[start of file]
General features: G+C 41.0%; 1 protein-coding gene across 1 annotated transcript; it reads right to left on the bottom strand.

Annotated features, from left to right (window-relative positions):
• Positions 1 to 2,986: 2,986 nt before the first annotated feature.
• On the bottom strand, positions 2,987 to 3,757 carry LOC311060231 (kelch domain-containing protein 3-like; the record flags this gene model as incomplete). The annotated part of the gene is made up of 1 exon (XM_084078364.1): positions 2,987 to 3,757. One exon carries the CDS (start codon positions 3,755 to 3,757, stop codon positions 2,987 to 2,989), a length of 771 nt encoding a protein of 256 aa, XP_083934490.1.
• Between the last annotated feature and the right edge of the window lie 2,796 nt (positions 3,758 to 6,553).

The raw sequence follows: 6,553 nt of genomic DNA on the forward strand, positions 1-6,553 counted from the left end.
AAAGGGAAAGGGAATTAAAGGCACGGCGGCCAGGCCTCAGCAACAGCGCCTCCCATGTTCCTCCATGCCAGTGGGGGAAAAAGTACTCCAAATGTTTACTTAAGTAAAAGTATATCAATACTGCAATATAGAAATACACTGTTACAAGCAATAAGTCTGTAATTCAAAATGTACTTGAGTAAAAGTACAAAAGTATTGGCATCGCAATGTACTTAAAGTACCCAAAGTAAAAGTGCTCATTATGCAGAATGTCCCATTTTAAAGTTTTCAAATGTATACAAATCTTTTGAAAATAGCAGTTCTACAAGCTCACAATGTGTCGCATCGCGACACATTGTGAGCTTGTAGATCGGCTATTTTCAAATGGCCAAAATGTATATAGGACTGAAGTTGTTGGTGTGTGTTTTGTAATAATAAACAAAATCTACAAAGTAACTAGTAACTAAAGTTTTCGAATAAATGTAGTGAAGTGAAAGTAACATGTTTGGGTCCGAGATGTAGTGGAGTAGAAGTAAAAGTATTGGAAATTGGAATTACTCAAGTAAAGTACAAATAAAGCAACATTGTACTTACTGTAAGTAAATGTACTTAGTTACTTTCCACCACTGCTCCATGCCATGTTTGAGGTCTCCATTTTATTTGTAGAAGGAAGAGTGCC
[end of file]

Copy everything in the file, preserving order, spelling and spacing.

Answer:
General features: G+C 41.0%; 1 protein-coding gene across 1 annotated transcript; it reads right to left on the bottom strand.

Annotated features, from left to right (window-relative positions):
• Positions 1 to 2,986: 2,986 nt before the first annotated feature.
• On the bottom strand, positions 2,987 to 3,757 carry LOC311060231 (kelch domain-containing protein 3-like; the record flags this gene model as incomplete). The annotated part of the gene is made up of 1 exon (XM_084078364.1): positions 2,987 to 3,757. One exon carries the CDS (start codon positions 3,755 to 3,757, stop codon positions 2,987 to 2,989), a length of 771 nt encoding a protein of 256 aa, XP_083934490.1.
• Between the last annotated feature and the right edge of the window lie 2,796 nt (positions 3,758 to 6,553).

The raw sequence follows: 6,553 nt of genomic DNA on the forward strand, positions 1-6,553 counted from the left end.
AAAGGGAAAGGGAATTAAAGGCACGGCGGCCAGGCCTCAGCAACAGCGCCTCCCATGTTCCTCCATGCCAGTGGGGGAAAAAGTACTCCAAATGTTTACTTAAGTAAAAGTATATCAATACTGCAATATAGAAATACACTGTTACAAGCAATAAGTCTGTAATTCAAAATGTACTTGAGTAAAAGTACAAAAGTATTGGCATCGCAATGTACTTAAAGTACCCAAAGTAAAAGTGCTCATTATGCAGAATGTCCCATTTTAAAGTTTTCAAATGTATACAAATCTTTTGAAAATAGCAGTTCTACAAGCTCACAATGTGTCGCATCGCGACACATTGTGAGCTTGTAGATCGGCTATTTTCAAATGGCCAAAATGTATATAGGACTGAAGTTGTTGGTGTGTGTTTTGTAATAATAAACAAAATCTACAAAGTAACTAGTAACTAAAGTTTTCGAATAAATGTAGTGAAGTGAAAGTAACATGTTTGGGTCCGAGATGTAGTGGAGTAGAAGTAAAAGTATTGGAAATTGGAATTACTCAAGTAAAGTACAAATAAAGCAACATTGTACTTACTGTAAGTAAATGTACTTAGTTACTTTCCACCACTGCTCCATGCCATGTTTGAGGTCTCCATTTTATTTGTAGAAGGAAGAGTGCC